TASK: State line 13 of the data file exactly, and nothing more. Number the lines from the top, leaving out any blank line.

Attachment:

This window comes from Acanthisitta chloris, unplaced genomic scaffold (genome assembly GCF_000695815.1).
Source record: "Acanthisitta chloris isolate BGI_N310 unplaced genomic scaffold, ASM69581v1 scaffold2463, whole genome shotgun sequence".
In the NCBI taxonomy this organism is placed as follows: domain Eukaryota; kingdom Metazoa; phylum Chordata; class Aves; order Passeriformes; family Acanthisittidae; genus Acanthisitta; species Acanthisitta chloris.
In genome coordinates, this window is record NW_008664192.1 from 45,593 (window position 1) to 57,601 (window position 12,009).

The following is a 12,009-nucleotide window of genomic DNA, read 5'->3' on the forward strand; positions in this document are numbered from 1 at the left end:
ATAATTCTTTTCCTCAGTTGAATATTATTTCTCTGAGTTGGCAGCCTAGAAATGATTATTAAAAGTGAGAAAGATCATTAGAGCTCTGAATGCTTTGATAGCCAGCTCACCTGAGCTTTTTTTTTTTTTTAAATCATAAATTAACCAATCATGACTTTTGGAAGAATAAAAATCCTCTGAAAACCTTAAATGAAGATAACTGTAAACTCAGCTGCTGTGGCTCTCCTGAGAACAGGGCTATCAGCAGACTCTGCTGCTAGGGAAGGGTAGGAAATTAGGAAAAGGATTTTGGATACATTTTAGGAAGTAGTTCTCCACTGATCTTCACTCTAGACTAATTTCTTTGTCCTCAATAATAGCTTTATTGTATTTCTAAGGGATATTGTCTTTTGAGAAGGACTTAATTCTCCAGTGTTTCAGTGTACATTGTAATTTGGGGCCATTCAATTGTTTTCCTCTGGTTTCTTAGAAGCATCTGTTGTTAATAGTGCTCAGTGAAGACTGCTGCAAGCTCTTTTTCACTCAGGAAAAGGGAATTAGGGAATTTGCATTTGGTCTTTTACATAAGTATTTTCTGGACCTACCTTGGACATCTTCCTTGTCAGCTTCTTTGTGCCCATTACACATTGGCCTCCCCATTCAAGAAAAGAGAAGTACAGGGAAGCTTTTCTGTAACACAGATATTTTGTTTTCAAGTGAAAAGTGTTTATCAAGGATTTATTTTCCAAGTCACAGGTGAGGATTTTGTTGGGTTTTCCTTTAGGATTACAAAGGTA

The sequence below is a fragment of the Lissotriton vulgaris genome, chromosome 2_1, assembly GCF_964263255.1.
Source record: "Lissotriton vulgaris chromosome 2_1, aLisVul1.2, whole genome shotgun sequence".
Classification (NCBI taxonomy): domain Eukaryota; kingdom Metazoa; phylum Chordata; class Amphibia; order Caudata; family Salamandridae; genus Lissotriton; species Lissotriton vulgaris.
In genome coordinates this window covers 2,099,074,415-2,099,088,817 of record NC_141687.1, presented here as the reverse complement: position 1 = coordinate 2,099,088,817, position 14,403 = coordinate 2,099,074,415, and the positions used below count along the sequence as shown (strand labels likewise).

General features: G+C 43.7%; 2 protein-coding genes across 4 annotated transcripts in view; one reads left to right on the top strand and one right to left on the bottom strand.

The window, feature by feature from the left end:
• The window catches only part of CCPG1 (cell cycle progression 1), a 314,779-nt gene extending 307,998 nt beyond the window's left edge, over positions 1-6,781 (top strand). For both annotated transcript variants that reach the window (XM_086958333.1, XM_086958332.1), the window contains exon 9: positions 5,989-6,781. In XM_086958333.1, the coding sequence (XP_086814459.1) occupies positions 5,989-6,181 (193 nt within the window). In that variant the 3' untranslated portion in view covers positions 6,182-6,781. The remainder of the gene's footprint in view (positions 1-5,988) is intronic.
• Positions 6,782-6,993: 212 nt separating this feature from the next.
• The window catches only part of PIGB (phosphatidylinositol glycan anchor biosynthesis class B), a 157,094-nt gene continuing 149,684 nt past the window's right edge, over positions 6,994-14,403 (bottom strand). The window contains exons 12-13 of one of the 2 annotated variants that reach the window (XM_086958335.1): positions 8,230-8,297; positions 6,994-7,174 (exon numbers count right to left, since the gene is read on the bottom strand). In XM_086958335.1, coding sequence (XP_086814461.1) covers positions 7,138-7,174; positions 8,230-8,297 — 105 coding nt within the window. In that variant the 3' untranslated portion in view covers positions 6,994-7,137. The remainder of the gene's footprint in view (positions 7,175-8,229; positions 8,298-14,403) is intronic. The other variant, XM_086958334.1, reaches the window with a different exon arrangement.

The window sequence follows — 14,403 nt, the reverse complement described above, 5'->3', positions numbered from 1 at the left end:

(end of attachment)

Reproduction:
• The window catches only part of CCPG1 (cell cycle progression 1), a 314,779-nt gene extending 307,998 nt beyond the window's left edge, over positions 1-6,781 (top strand). For both annotated transcript variants that reach the window (XM_086958333.1, XM_086958332.1), the window contains exon 9: positions 5,989-6,781. In XM_086958333.1, the coding sequence (XP_086814459.1) occupies positions 5,989-6,181 (193 nt within the window). In that variant the 3' untranslated portion in view covers positions 6,182-6,781. The remainder of the gene's footprint in view (positions 1-5,988) is intronic.